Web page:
Ike’s ice bucket challenge: Rushern Baker

There was only one person Montgomery County Executive Ike Leggett (D) had in mind.

Just before he was drenched in ice water, fully-clothed, he challenged his counterpart in neighboring Prince George’s County to get doused as well, and make a donation to charity as part of the recently ubiquitous ALS Association’s “Ice Bucket” campaign.

“I select 1) County Executive Rushern Baker, 2) County Executive Rushern Baker and 3) County Executive Rushern Baker,” Leggett said, according to a message and photo posted about 11 a.m. Wednesday on his official Facebook page.

Leggett was nominated for the challenge by Montgomery County’s public schools superintendent Joshua Starr.

Prince George’s County’s Baker (D) is not one to back away from a dare – especially not one from his former Howard University law professor. He has 24 hours, as the script goes, to get doused, write a donation check or both.

“County Executive Baker eagerly accepts this challenge…,” said press secretary Scott Peterson. “We are currently coordinating when he will conduct [the] challenge and who he may challenge next.”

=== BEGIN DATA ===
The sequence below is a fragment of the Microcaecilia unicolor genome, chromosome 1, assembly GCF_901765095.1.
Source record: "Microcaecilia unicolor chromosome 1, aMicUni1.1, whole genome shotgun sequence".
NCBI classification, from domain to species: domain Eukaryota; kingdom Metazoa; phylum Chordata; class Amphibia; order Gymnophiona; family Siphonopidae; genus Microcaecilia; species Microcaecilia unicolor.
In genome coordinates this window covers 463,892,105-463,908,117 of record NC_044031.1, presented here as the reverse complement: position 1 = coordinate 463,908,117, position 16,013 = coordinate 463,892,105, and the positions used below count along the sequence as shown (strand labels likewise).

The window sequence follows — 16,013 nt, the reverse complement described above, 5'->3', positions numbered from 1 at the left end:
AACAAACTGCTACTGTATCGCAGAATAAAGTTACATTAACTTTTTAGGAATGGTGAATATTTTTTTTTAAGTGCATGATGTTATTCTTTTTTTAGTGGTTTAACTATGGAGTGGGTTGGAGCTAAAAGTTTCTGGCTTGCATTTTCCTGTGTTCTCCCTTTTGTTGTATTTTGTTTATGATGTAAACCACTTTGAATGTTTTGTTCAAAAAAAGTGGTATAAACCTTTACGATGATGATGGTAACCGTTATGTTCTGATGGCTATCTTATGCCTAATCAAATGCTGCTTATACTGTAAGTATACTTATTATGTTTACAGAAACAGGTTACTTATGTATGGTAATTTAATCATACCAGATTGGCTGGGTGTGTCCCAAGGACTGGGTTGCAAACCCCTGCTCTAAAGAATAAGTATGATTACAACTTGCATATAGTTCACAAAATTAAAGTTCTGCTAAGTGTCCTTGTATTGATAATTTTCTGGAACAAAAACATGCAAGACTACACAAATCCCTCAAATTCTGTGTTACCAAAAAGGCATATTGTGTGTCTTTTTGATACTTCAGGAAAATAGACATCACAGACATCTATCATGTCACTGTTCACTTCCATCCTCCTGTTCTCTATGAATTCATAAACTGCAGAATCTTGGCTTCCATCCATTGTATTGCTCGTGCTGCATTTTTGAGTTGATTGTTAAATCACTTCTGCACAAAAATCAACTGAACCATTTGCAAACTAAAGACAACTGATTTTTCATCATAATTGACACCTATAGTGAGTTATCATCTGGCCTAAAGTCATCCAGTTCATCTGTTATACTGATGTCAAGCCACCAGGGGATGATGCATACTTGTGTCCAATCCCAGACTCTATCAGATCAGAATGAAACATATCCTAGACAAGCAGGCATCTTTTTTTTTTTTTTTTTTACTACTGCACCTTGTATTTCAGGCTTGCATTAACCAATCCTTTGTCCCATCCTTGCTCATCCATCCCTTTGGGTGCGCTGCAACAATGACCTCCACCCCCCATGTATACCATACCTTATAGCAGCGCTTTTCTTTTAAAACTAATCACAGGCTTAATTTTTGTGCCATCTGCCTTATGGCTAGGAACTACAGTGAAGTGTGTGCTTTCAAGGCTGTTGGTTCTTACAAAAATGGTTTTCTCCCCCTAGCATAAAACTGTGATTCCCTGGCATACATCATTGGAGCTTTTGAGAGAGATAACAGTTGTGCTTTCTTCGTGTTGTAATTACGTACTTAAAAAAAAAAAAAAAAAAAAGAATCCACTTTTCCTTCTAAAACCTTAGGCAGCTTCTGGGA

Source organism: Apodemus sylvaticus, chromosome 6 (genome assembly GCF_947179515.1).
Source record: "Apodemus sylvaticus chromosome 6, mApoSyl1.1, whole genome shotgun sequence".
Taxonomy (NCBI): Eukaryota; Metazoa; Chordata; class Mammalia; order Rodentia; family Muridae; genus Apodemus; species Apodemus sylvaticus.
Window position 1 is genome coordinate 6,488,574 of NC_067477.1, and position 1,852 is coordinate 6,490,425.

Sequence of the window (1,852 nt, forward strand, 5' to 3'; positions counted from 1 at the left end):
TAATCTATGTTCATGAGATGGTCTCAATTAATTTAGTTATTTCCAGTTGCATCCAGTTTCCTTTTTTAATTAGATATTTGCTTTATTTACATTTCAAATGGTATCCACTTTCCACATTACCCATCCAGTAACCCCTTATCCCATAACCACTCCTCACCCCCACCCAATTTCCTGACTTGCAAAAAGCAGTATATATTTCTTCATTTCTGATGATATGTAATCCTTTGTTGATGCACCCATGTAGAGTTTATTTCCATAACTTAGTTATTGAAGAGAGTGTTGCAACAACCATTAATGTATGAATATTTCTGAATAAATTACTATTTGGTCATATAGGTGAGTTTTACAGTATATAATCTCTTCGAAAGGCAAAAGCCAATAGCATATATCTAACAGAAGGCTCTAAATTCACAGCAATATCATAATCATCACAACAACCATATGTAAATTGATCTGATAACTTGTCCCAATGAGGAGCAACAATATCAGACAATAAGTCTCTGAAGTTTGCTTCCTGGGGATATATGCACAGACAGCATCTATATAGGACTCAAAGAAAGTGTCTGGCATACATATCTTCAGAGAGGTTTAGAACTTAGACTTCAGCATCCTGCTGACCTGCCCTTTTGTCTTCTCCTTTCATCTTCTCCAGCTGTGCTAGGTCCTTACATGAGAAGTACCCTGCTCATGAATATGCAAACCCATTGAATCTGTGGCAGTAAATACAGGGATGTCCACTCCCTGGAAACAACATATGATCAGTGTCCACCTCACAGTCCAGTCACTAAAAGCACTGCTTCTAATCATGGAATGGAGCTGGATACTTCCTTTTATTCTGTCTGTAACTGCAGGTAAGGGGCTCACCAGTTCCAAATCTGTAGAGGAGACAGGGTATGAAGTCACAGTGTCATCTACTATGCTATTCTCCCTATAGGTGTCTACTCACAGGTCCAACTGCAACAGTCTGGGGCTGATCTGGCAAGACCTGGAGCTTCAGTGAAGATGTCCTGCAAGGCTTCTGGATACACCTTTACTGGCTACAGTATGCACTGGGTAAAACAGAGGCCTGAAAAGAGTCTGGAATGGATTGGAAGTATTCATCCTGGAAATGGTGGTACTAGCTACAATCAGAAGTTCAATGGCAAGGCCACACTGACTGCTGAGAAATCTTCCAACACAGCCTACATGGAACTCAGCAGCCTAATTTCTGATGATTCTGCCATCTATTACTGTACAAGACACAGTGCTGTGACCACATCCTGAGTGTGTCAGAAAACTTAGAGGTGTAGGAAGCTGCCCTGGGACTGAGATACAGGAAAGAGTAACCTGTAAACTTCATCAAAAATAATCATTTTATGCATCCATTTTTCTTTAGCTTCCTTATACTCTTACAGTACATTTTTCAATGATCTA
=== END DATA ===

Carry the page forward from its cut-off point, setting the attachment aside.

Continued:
The dousing ritual has gone viral this summer, with bipartisan participation, all in the name of raising finds and awareness about Amyotrophic Lateral Sclerosis, also known as Lou Gehrig’s Disease.

President George W. Bush did it, and nominated Bill Clinton. Paul Ryan did it to Mitt Romney. New Jersey Gov. Chris Christie and U.S. Sen. Cory Booker couldn’t resist either.

In Maryland, Republican gubernatorial candidate Larry Hogan endured the icy deluge and challenged his Democratic opponent, Lt. Gov. Anthony Brown,and Brown’s running mate Howard County executive Ken Ulman. They willingly obliged.

But the deed was deemed not presidential enough for Barack Obama or Vice President Joe Biden. U.S. diplomats, too, were told to buck the challenge.

The frigid spectacle that launched a thousand articles panning the practice, has according to the ALS organization’s latest numbers, raised $94.3 million in donations since late July.

Baker has yet to share the date and time he will fulfill the challenge.

Arelis Hernández covers Prince George’s County as part of The Washington Post's local staff.
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